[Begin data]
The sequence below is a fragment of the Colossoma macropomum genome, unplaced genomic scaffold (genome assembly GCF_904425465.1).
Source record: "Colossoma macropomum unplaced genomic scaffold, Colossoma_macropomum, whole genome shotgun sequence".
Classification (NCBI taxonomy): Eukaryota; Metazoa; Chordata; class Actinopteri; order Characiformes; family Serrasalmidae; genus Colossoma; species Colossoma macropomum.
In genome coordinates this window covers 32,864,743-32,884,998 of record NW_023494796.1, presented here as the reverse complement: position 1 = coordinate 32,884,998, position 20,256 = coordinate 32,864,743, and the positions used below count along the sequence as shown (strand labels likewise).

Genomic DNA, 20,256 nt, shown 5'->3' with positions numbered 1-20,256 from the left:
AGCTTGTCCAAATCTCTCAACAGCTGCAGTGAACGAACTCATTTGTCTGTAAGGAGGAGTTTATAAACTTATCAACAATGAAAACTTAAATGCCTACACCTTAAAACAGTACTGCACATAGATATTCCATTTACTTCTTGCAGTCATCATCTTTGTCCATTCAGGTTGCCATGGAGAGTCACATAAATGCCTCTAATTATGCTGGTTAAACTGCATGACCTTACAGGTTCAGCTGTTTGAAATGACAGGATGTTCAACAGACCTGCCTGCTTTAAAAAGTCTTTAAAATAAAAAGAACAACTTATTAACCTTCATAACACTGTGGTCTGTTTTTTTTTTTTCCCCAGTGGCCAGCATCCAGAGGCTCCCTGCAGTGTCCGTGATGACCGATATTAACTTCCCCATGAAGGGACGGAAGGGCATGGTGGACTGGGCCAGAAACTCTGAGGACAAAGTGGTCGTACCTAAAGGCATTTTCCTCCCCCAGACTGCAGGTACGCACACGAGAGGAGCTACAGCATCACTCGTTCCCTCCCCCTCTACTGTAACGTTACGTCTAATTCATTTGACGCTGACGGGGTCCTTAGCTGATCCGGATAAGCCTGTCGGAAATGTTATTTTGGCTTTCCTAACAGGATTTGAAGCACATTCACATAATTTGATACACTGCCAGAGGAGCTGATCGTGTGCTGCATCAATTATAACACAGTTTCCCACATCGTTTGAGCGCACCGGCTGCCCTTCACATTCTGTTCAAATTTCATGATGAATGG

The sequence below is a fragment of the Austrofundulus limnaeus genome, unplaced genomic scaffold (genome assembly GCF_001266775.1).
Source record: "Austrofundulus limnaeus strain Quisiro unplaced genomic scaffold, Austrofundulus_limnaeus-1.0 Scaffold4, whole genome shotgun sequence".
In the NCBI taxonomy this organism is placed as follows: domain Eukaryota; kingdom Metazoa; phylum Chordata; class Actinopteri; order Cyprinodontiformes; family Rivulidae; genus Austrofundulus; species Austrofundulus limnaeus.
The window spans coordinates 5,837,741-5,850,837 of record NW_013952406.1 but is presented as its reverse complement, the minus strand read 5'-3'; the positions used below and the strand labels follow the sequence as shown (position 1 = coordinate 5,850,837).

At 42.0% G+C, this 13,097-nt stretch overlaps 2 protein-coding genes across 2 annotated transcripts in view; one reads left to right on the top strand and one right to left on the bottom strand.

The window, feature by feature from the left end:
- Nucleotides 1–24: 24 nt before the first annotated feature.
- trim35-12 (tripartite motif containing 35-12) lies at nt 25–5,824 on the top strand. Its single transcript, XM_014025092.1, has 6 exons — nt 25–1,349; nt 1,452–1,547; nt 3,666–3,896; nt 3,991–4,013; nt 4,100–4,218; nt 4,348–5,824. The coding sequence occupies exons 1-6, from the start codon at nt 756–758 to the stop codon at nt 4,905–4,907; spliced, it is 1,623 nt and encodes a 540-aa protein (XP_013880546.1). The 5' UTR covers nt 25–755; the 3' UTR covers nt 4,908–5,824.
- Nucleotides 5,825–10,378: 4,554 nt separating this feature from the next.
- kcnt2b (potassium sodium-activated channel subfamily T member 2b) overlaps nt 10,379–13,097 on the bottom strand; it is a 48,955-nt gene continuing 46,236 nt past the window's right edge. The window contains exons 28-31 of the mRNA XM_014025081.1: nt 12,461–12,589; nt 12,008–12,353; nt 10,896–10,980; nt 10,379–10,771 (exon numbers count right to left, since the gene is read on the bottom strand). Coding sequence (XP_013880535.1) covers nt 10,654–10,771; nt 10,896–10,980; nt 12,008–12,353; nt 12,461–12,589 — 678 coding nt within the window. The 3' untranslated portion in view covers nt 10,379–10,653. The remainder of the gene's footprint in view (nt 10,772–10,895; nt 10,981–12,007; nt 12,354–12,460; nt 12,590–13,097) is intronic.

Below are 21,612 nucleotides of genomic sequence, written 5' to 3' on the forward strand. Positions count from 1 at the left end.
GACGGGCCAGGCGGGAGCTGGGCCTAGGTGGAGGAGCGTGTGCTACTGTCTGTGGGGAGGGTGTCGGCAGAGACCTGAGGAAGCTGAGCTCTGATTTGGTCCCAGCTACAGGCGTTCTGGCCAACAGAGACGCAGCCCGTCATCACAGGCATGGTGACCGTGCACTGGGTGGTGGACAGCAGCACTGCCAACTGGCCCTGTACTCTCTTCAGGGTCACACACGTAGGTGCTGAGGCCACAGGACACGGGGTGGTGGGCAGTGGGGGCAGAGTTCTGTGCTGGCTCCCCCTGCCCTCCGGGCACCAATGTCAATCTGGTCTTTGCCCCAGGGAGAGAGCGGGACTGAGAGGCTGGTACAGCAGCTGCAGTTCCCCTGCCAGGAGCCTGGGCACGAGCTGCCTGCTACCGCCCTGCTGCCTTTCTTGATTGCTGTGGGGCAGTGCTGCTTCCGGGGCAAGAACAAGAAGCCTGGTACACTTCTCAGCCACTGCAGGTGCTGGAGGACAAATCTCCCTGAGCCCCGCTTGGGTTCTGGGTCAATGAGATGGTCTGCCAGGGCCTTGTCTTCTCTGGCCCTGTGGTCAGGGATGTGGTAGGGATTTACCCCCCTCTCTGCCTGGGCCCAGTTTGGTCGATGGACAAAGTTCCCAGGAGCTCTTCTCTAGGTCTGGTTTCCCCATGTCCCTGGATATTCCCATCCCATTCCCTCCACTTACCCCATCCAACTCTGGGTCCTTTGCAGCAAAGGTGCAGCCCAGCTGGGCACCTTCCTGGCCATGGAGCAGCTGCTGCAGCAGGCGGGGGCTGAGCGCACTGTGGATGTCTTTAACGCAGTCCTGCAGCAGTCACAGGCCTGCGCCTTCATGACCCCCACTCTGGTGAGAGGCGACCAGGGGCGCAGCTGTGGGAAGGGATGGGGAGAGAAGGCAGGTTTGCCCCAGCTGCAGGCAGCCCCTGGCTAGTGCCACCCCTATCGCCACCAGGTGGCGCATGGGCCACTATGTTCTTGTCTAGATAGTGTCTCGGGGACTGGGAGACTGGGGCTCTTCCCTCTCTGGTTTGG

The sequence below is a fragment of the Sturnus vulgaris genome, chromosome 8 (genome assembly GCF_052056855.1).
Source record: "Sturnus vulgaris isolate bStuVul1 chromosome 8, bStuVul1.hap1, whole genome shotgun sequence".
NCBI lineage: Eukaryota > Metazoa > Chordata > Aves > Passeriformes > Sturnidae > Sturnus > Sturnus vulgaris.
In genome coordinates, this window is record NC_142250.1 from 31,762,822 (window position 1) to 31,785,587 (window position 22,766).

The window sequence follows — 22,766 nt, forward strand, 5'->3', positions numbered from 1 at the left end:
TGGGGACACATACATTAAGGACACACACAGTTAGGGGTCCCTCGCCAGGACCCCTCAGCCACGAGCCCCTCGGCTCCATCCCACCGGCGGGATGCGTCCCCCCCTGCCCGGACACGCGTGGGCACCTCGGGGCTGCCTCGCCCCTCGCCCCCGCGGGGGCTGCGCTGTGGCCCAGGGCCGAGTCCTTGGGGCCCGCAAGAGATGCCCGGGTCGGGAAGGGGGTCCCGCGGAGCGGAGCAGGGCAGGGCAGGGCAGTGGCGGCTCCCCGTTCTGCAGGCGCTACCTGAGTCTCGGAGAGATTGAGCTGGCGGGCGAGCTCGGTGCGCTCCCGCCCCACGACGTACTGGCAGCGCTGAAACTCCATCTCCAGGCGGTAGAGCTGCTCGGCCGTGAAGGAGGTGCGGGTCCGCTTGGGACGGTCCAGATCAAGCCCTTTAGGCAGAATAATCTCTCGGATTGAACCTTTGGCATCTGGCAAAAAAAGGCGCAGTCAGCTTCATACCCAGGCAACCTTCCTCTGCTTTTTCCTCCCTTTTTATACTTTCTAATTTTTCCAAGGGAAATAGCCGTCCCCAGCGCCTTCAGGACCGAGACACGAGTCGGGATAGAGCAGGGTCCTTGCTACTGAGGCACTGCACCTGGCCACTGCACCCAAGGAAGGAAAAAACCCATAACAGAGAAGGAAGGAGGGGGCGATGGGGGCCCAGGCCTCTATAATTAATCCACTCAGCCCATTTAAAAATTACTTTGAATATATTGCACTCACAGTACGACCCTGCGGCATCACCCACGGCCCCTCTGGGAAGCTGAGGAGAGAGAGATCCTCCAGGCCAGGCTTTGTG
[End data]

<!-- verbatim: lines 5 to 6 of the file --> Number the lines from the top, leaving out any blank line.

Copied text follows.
Genomic DNA, 20,256 nt, shown 5'->3' with positions numbered 1-20,256 from the left:
AGCTTGTCCAAATCTCTCAACAGCTGCAGTGAACGAACTCATTTGTCTGTAAGGAGGAGTTTATAAACTTATCAACAATGAAAACTTAAATGCCTACACCTTAAAACAGTACTGCACATAGATATTCCATTTACTTCTTGCAGTCATCATCTTTGTCCATTCAGGTTGCCATGGAGAGTCACATAAATGCCTCTAATTATGCTGGTTAAACTGCATGACCTTACAGGTTCAGCTGTTTGAAATGACAGGATGTTCAACAGACCTGCCTGCTTTAAAAAGTCTTTAAAATAAAAAGAACAACTTATTAACCTTCATAACACTGTGGTCTGTTTTTTTTTTTTCCCCAGTGGCCAGCATCCAGAGGCTCCCTGCAGTGTCCGTGATGACCGATATTAACTTCCCCATGAAGGGACGGAAGGGCATGGTGGACTGGGCCAGAAACTCTGAGGACAAAGTGGTCGTACCTAAAGGCATTTTCCTCCCCCAGACTGCAGGTACGCACACGAGAGGAGCTACAGCATCACTCGTTCCCTCCCCCTCTACTGTAACGTTACGTCTAATTCATTTGACGCTGACGGGGTCCTTAGCTGATCCGGATAAGCCTGTCGGAAATGTTATTTTGGCTTTCCTAACAGGATTTGAAGCACATTCACATAATTTGATACACTGCCAGAGGAGCTGATCGTGTGCTGCATCAATTATAACACAGTTTCCCACATCGTTTGAGCGCACCGGCTGCCCTTCACATTCTGTTCAAATTTCATGATGAATGG